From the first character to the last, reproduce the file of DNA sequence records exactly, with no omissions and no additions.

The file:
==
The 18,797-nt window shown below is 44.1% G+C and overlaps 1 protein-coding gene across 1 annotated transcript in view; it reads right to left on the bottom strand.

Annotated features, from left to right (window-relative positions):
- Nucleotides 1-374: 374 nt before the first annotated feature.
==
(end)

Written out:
The 18,797-nt window shown below is 44.1% G+C and overlaps 1 protein-coding gene across 1 annotated transcript in view; it reads right to left on the bottom strand.

Annotated features, from left to right (window-relative positions):
- Nucleotides 1-374: 374 nt before the first annotated feature.